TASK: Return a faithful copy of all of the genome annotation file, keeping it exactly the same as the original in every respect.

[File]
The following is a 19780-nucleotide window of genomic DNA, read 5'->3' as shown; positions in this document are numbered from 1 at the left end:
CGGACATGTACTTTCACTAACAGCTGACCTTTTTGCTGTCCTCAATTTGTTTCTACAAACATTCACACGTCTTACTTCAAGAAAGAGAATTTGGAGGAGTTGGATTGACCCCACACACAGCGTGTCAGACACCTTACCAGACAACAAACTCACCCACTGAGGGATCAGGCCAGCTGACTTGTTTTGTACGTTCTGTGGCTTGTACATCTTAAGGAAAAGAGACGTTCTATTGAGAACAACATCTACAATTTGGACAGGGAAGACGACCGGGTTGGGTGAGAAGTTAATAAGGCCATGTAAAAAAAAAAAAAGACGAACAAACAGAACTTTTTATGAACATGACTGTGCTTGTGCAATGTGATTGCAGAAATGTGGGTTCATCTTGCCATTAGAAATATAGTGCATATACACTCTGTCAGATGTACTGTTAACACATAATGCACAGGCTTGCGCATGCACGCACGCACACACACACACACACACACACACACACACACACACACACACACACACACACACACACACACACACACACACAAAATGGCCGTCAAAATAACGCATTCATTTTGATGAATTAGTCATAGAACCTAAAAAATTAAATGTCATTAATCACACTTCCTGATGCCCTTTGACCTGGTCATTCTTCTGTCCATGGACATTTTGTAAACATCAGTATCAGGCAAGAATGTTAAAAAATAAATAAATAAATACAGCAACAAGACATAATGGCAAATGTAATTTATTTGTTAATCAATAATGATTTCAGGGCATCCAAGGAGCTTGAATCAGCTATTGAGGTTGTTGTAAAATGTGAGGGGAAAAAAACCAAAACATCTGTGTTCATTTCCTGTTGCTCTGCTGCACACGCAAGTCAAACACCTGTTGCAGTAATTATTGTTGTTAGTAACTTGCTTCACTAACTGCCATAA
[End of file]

The following is a 19780-nucleotide window of genomic DNA, read 5'->3' as shown; positions in this document are numbered from 1 at the left end:
CGGACATGTACTTTCACTAACAGCTGACCTTTTTGCTGTCCTCAATTTGTTTCTACAAACATTCACACGTCTTACTTCAAGAAAGAGAATTTGGAGGAGTTGGATTGACCCCACACACAGCGTGTCAGACACCTTACCAGACAACAAACTCACCCACTGAGGGATCAGGCCAGCTGACTTGTTTTGTACGTTCTGTGGCTTGTACATCTTAAGGAAAAGAGACGTTCTATTGAGAACAACATCTACAATTTGGACAGGGAAGACGACCGGGTTGGGTGAGAAGTTAATAAGGCCATGTAAAAAAAAAAAAAGACGAACAAACAGAACTTTTTATGAACATGACTGTGCTTGTGCAATGTGATTGCAGAAATGTGGGTTCATCTTGCCATTAGAAATATAGTGCATATACACTCTGTCAGATGTACTGTTAACACATAATGCACAGGCTTGCGCATGCACGCACGCACACACACACACACACACACACACACACACACACACACACACACACACACACACACACACACACACACACACAAAATGGCCGTCAAAATAACGCATTCATTTTGATGAATTAGTCATAGAACCTAAAAAATTAAATGTCATTAATCACACTTCCTGATGCCCTTTGACCTGGTCATTCTTCTGTCCATGGACATTTTGTAAACATCAGTATCAGGCAAGAATGTTAAAAAATAAATAAATAAATACAGCAACAAGACATAATGGCAAATGTAATTTATTTGTTAATCAATAATGATTTCAGGGCATCCAAGGAGCTTGAATCAGCTATTGAGGTTGTTGTAAAATGTGAGGGGAAAAAAACCAAAACATCTGTGTTCATTTCCTGTTGCTCTGCTGCACACGCAAGTCAAACACCTGTTGCAGTAATTATTGTTGTTAGTAACTTGCTTCACTAACTGCCATAA